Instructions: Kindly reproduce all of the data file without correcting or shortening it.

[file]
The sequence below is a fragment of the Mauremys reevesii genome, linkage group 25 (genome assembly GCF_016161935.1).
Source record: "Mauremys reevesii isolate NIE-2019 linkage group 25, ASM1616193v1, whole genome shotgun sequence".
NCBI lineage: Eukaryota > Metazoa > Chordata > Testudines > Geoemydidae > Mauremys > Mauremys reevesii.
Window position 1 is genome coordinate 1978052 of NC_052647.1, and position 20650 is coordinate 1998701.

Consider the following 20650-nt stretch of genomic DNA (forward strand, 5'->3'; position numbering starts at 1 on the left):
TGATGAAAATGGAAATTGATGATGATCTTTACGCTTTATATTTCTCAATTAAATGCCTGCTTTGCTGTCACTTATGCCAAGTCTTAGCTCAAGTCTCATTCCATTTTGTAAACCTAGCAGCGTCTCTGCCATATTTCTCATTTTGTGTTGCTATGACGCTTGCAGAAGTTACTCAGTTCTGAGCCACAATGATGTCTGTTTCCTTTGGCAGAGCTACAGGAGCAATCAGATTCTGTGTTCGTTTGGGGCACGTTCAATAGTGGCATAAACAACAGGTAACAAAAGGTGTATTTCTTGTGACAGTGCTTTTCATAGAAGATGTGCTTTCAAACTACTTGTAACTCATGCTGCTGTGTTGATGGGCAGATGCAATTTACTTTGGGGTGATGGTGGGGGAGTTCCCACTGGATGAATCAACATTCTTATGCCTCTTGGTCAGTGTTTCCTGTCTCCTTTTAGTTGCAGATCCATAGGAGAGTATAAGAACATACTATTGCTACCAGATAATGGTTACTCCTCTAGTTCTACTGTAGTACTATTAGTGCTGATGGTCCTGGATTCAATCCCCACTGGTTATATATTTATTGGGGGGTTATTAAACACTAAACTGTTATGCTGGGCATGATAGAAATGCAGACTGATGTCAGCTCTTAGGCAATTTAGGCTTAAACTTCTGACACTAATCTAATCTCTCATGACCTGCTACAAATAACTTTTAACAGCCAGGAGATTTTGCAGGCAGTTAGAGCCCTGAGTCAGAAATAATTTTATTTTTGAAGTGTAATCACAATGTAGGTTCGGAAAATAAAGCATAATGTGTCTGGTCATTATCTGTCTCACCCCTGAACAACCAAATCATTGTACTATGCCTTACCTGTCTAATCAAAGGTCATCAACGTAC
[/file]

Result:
The sequence below is a fragment of the Mauremys reevesii genome, linkage group 25 (genome assembly GCF_016161935.1).
Source record: "Mauremys reevesii isolate NIE-2019 linkage group 25, ASM1616193v1, whole genome shotgun sequence".
NCBI lineage: Eukaryota > Metazoa > Chordata > Testudines > Geoemydidae > Mauremys > Mauremys reevesii.
Window position 1 is genome coordinate 1978052 of NC_052647.1, and position 20650 is coordinate 1998701.

Consider the following 20650-nt stretch of genomic DNA (forward strand, 5'->3'; position numbering starts at 1 on the left):
TGATGAAAATGGAAATTGATGATGATCTTTACGCTTTATATTTCTCAATTAAATGCCTGCTTTGCTGTCACTTATGCCAAGTCTTAGCTCAAGTCTCATTCCATTTTGTAAACCTAGCAGCGTCTCTGCCATATTTCTCATTTTGTGTTGCTATGACGCTTGCAGAAGTTACTCAGTTCTGAGCCACAATGATGTCTGTTTCCTTTGGCAGAGCTACAGGAGCAATCAGATTCTGTGTTCGTTTGGGGCACGTTCAATAGTGGCATAAACAACAGGTAACAAAAGGTGTATTTCTTGTGACAGTGCTTTTCATAGAAGATGTGCTTTCAAACTACTTGTAACTCATGCTGCTGTGTTGATGGGCAGATGCAATTTACTTTGGGGTGATGGTGGGGGAGTTCCCACTGGATGAATCAACATTCTTATGCCTCTTGGTCAGTGTTTCCTGTCTCCTTTTAGTTGCAGATCCATAGGAGAGTATAAGAACATACTATTGCTACCAGATAATGGTTACTCCTCTAGTTCTACTGTAGTACTATTAGTGCTGATGGTCCTGGATTCAATCCCCACTGGTTATATATTTATTGGGGGGTTATTAAACACTAAACTGTTATGCTGGGCATGATAGAAATGCAGACTGATGTCAGCTCTTAGGCAATTTAGGCTTAAACTTCTGACACTAATCTAATCTCTCATGACCTGCTACAAATAACTTTTAACAGCCAGGAGATTTTGCAGGCAGTTAGAGCCCTGAGTCAGAAATAATTTTATTTTTGAAGTGTAATCACAATGTAGGTTCGGAAAATAAAGCATAATGTGTCTGGTCATTATCTGTCTCACCCCTGAACAACCAAATCATTGTACTATGCCTTACCTGTCTAATCAAAGGTCATCAACGTAC